A dead body found in a Missouri field, murdered, apparently, by a blow to the head. No witnesses, no murder weapon, and no apparent motive. The only evidence: two notes in the victim's pocket with a mysterious code scrawled upon them. Twelve years later, the case remains unsolved.
It's not the description of the opening scene from latest episode of "Cold Case," it's the true story of the murder of Ricky McCormick. An eccentric 41-year-old high school drop-out who had a passion for making encrypted notes, McCormick had last been seen five days before his murder in St. Louis, where he was undergoing treatment for heart and lung problems in June 1999. Investigators came to believe that the coded messages found in McCormick's pocket would point them in the direction of his murderer. But McCormick's code has proven to be too indecipherable for even the FBI, so after twelve years, the Bureau's Cryptanalysis and Racketerring Unit, in collaboration with the American Cryptogram Association, is turning to the internet for the answers.
Yesterday the first U.S. government-chartered flight left Japan for Taipei, carrying about 100 family members of American diplomats. The State Department has urged American citizens to leave Japan due to the worsening situation at the Fukushima Daiichi Nuclear Power Plant. Pentagon spokesperson Colonel Dave Lapan said, "these measures are temporary and dependents will return when the situation is resolved."
Yesterday we asked listeners: What do you want to know about the ongoing crisis in Japan? You gave us plenty to work with, and now we're going to have some of your best questions answered by our expert guest, David Biello, associate editor of environment and energy for Scientific American.
"This belongs to the Egyptian youth," declared Wael Ghonim in an interview with Egypt's most popular talk show. Ghonim, the internet activist who became a symbol of the repression that characterizes the Mubarak regime when he was released from captivity after nearly two weeks, was of course talking about the now sixteen-day-old pro-democracy movement that has shaken Egypt to its foundation.
Looking at the multitude of young faces in the many powerful images of anti-government protesters that have streamed out of Egypt since the uprising began, there is no doubt that the youth of this country are the ones propelling this revolt. Their numbers are vast. The median age of Egypt's population of 80 million is just 24. As Ghonim said, perhaps as a reminder to non-Egyptians who are dubious of their revolution, it was not the Muslim Brotherhood who took to the streets demanding a better life, but the "'Facebook youth' who went out in the tens of thousands on January 25."
He thinks of himself as just another body among the faceless masses gathered in Cairo's Tahrir Square, demanding a new era in his nation's politics, and a better future for all the people of Egypt. Yet, it was a heartbreaking interview with Wael Ghonim, broadcast on one of Egypt's satellite channels last night, that drove thousands of Egyptians to march on their Parliament for the first time, refueling Egypt's two-week-old pro-democracy movement.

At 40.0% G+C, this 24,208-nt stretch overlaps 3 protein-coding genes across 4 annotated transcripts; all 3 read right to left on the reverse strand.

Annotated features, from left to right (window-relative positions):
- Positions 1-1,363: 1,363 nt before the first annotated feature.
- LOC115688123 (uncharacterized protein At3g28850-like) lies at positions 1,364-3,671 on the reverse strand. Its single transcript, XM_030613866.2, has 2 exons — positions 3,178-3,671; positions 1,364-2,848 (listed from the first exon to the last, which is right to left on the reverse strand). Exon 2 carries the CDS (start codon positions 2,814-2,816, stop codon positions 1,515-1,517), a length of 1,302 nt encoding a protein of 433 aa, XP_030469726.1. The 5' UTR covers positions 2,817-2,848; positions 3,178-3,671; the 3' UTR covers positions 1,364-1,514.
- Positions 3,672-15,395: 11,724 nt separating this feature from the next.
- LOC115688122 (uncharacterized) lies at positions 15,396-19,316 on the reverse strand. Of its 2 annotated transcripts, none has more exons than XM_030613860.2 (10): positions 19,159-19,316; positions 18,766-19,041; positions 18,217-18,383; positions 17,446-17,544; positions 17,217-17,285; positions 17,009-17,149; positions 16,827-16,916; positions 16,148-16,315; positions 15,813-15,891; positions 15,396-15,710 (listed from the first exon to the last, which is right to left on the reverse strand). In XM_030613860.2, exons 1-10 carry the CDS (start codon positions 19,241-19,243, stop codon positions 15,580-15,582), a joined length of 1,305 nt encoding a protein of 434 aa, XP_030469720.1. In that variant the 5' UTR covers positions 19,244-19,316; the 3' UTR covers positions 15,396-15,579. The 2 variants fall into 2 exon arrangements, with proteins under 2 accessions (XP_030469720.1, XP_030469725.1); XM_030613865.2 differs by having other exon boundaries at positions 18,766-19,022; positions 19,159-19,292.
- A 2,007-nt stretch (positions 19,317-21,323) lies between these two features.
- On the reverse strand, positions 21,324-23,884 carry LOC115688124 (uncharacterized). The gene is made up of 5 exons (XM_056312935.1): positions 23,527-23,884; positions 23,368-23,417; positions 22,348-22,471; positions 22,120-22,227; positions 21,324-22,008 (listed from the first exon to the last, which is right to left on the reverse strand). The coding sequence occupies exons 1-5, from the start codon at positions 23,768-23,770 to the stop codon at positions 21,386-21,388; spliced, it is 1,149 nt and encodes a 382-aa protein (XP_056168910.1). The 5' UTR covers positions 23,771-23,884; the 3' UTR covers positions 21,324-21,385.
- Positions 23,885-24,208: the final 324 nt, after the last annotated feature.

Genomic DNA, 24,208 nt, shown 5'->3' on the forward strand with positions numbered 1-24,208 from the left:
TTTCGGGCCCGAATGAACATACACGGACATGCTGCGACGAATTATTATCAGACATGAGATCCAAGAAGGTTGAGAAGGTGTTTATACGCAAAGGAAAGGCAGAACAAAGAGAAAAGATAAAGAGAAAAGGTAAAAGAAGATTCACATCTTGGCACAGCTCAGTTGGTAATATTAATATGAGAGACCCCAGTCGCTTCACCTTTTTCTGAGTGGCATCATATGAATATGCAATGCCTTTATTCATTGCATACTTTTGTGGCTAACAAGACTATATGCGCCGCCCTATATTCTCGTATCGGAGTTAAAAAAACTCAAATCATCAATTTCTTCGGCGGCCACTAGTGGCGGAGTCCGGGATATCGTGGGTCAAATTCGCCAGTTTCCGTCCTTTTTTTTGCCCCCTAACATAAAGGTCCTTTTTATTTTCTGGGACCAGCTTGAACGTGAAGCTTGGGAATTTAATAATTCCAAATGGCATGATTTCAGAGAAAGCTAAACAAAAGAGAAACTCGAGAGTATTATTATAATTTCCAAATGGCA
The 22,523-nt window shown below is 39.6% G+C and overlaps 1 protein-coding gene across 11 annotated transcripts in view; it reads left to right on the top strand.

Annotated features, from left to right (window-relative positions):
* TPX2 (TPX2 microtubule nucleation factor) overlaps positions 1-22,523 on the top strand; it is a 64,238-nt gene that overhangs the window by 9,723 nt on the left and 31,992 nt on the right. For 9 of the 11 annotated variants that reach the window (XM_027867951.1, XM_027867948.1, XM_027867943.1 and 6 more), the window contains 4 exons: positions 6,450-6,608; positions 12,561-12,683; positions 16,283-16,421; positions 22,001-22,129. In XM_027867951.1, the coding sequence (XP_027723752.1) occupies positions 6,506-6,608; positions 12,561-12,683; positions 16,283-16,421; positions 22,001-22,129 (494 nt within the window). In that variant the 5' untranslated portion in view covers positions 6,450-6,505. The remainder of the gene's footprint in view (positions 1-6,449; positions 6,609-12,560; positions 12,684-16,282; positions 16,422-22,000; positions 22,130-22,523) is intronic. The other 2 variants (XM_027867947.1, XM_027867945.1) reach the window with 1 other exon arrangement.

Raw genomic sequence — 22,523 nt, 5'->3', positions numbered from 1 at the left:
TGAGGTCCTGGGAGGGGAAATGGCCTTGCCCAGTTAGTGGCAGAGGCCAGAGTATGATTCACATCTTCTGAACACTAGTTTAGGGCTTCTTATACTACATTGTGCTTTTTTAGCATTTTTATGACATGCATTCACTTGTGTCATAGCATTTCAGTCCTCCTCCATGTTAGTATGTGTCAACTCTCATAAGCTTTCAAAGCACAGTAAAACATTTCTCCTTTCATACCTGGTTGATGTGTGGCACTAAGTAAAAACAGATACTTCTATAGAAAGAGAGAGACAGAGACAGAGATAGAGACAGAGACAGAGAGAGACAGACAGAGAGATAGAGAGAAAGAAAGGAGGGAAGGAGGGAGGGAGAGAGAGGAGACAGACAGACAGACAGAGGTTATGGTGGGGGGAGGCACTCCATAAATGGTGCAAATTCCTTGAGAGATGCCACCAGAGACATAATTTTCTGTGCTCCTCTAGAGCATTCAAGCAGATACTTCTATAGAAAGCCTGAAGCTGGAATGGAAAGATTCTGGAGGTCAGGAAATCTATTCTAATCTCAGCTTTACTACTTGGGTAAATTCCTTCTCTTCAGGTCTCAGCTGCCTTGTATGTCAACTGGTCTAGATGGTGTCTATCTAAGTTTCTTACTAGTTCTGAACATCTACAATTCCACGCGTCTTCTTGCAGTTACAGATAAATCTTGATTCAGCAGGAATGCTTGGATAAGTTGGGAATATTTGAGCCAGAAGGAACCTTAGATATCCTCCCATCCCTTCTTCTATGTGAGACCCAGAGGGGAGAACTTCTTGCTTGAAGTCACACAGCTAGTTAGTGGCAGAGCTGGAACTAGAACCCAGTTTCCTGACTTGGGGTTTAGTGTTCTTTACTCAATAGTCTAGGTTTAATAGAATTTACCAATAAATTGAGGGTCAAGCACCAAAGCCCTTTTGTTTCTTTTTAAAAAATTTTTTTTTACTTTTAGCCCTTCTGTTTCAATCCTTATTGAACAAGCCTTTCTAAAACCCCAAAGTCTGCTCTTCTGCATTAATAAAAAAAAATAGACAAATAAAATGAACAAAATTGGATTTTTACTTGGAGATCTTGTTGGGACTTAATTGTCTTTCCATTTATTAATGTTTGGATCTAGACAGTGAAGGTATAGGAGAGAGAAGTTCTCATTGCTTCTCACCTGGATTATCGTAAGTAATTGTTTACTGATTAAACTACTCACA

Ghonim, a marketing executive at Google, has become the face of the internet-based youth movement calling for the ouster of Egypt's autocratic leader, Hosni Mubarak. Using social networking tools like YouTube, Twitter, and Facebook, Ghonim helped inspire the protests that have brought a government thought to be stable to its knees, and became a symbol of that government's repression when he disappeared for twelve days.
As the tides of democracy have swirled in Egypt over the past 14 days, many questions have been raised over what the role of the nation's Army will be as Egypt transitions out of a three decade long era of autocratic rule. Widely credited with providing some semblance of order amid the chaos of the last two weeks, Egypt's Army has been portrayed as deeply respected and popular in a country with few credible institutions.
At numerous times throughout Egypt's revolution, the anti-government protesters and the Army have declared their affections for each other. However, deep inside this hallowed institution, a more complicated picture emerges. A significant divide along generational lines in Egypt's military threatens to rankle the evolving nation's future stability.
This is the fourth edition of Wave of Change, a special podcast from The Takeaway, covering the mass protests in Egypt and the consequences for the wider Arab world, hosted by John Hockenberry with Celeste Headlee.
After all of the events that have rocked Egypt over the last ten days, January 25 seems like ancient history. But it was just last Tuesday when Egyptians took to the streets to demand their autocratic leader of over 30 years relinquish his power. It was also last Tuesday when Secretary of State Hillary Clinton pronounced Egyptian President Hosni Mubarak's government "stable," saying it was "looking for ways to respond to legitimate needs and interests of the Egyptian people."
As night falls on the ninth day of the people's revolt in Egypt, the country's future isn't the only thing that is uncertain. It has yet to be seen whether Egypt is in the midst of a true revolution, or more of a coup d'etat. From Iran to Algeria, history provides a number of models that may be clues to what an Egypt without Hosni Mubarak could look like.